On the Prowl

Somewhere around seven-fifteen
a.m. the Lab wakes, shakes and gets
up to go for his morning adventure,
which translates to tinkle and poop.

Halfway through the pine grove,
he stops, lifts a leg and balances
somewhat precariously because
he has three bad legs out of four.

Moving on to the edge of the
little shallow depression which
doesn’t qualify as a true sink
hole, he hesitates, nostrils flar-

ing. Normally, he wanders down
among the dune grass for privacy
to do his business, but he hesitates
on the precipice alert to danger —

deer, coyote, fox, raccoon, squirrel,
chipmunk, bunny rabbit, cat, mouse,
robin rustling in the grass? Arching
his back he lets loose, right there

before God and country and hightails
it back to the house for breakfast
following the hunt, tail wagging —
proud to have been on the prowl.

Around the Three-Ring Circus

He flipped to a station he tries not
to watch because of the blatant bias,
but he did anyway after the presidential
debate to see how they would spin the
preceding ninety minutes. Well, they
didn’t disappoint. They criticized the
moderator for interrupting their candidate
much more often than the other but failed
to mention that the candidate he interrupted
went on and on beyond his allotted time,
thus playing to their audience who happen
to be the candidate’s base. He and his
wife, watching the debate, actually wanted
the moderator to stop the barrage of blather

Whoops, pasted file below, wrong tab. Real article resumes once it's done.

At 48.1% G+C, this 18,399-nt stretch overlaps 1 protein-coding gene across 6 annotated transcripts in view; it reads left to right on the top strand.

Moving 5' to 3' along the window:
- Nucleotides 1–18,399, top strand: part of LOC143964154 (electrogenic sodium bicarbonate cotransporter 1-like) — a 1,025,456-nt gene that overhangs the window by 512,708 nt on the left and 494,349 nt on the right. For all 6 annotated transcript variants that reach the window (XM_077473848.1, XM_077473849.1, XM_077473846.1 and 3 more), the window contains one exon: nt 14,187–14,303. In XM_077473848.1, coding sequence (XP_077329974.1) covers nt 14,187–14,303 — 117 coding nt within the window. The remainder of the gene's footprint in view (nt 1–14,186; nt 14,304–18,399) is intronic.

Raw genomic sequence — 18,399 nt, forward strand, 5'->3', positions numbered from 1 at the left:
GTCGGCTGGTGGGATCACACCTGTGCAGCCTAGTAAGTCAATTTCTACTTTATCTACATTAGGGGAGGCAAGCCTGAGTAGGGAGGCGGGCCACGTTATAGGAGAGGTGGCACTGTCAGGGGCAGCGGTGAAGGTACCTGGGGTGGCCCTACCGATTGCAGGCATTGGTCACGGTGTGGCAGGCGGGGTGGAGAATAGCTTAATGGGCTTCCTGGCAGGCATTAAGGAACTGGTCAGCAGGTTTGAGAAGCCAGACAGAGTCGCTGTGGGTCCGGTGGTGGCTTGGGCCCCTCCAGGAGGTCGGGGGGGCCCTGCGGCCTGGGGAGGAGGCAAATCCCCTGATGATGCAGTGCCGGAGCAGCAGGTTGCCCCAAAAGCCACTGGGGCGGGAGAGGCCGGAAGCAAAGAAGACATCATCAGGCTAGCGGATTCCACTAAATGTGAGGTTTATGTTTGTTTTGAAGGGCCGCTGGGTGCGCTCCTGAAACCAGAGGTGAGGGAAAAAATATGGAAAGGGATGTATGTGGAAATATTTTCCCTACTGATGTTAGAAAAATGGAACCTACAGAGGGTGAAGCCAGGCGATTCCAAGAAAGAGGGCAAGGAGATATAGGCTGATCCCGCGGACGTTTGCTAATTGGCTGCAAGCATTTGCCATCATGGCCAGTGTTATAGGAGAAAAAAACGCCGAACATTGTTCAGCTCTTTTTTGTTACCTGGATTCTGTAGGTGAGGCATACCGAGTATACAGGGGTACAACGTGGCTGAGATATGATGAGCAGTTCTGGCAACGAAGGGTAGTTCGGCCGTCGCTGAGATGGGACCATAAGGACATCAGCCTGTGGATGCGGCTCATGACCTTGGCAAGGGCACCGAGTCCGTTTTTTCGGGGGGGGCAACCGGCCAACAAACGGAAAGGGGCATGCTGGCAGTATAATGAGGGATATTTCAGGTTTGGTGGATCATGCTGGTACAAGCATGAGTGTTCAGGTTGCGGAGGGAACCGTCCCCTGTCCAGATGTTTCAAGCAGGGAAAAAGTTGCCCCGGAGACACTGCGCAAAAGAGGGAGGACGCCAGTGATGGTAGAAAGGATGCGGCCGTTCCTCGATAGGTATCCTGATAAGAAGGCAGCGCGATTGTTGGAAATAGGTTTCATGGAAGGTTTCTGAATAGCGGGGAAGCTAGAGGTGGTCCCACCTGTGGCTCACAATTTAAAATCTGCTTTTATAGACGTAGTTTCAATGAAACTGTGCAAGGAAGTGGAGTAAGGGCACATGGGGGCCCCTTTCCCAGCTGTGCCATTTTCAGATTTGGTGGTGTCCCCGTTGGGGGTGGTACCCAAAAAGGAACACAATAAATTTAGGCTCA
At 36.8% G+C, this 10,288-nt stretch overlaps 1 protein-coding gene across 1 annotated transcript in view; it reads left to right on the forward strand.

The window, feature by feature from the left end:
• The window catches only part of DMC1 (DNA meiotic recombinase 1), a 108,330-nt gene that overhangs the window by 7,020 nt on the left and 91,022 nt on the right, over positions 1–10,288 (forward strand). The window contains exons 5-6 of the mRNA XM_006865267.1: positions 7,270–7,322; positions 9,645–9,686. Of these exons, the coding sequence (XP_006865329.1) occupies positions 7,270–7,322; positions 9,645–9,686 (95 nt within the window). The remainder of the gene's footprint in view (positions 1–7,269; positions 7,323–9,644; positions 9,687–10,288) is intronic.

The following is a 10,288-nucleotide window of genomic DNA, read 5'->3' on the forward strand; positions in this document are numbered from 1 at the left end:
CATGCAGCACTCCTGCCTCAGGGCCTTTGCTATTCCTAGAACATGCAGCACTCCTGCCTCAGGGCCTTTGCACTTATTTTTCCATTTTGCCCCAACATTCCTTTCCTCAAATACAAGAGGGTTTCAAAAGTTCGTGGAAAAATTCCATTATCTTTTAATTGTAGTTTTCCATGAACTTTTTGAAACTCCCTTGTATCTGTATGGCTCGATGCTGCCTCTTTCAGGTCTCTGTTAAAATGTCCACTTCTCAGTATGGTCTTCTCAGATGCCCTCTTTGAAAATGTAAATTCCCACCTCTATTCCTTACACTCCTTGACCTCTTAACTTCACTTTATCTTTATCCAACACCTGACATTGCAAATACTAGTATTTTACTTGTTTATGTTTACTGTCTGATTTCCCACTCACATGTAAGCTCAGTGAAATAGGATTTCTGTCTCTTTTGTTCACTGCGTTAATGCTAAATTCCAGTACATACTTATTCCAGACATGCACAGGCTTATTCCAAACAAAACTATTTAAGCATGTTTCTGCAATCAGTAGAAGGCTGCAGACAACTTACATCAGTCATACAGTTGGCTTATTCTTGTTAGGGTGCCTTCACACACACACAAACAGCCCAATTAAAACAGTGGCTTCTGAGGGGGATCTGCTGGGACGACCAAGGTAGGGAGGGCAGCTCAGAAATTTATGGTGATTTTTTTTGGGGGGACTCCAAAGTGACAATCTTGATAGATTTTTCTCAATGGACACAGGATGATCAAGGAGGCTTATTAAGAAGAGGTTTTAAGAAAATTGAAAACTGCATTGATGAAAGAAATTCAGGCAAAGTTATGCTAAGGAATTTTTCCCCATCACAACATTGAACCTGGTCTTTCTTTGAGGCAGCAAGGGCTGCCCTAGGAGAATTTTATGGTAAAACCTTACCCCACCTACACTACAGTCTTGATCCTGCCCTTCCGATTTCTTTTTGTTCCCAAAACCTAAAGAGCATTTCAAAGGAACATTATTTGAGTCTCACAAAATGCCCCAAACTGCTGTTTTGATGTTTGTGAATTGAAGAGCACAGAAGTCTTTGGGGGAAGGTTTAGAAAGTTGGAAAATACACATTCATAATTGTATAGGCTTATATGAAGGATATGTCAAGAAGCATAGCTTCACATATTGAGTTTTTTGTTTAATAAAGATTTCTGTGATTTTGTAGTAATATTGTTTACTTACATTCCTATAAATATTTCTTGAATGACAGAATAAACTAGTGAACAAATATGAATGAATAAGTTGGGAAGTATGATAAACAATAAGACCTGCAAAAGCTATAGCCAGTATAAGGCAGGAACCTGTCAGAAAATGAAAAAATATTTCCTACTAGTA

of that candidate and were upset that he
didn’t do more to keep things even, and
so we have the dividing line in America
and the driving force of those lines, the
media, which wants desperately to keep
it going for more and more money in the
coffers of the owners of the media. And we,
the viewers, are the suckers born every
minute while huckster P.T. Barnum laughs
his way around the celestial three-ring
circus.

His Frame of Reference

His frame of reference
is simply the frame.
He gets everything from
within the shell.
Eyes look inward at
the darkness, which
is all light
to his blind eyes.
Eyes, not used to the
light, look outward
blindly, wildly.
The body twists
in the wind —
up and down
and all around
like the giant Balloon Man
at the used car dealership —
arms flailing,
words castigating,
berating, humiliating.
What fun.
The blind guide is there
for the blind looking for
The Guide.

Where is the mystery?
Where is the wisdom?
Where is the humility?
Where is the modesty?
Where is the holy?
Where is the I and Thou?

There are only shells
in hell —
it is “a tale told
by an idiot,
full of sound and fury,
signifying nothing.”

Crown Him With Many Crowns

“Insurance card, please.
It has to be found.”
Zzzzzz goes the drill;
bzzzzz goes the drill;
here’s to a root canal;
there’s to a root canal;
here’s to a crown;
there’s to a crown;
he’s gettin’ crowns
all around where
his teeth are found,
but the insurance limit
was reached after just
one crown.
“Could you reuse one
of my crowns?”
They just laughed
saying, “He’s such a clown.”
“But we can keep on
drillin’, ’cause
more gold, in that
there mine shaft,
is sure to be found,”
said both the dentist
and the insurance
company in perfect
harmony.
“Bank account balance,
please, you silly clown.”

For One Another

The good Father wrote,
“The Greek Zeus became
the Latin Deus,” and the
baby was tossed out with
the baptismal water.

And so, instead of gentle
Jesus, meek and mild, we
have the Celestial Warrior
sending children to
the slaughter.

We always seem to seek
a monarch to sit on
top a pyramid even
though pyramids
eventually totter.

We raise up other kings
who gladly offer up to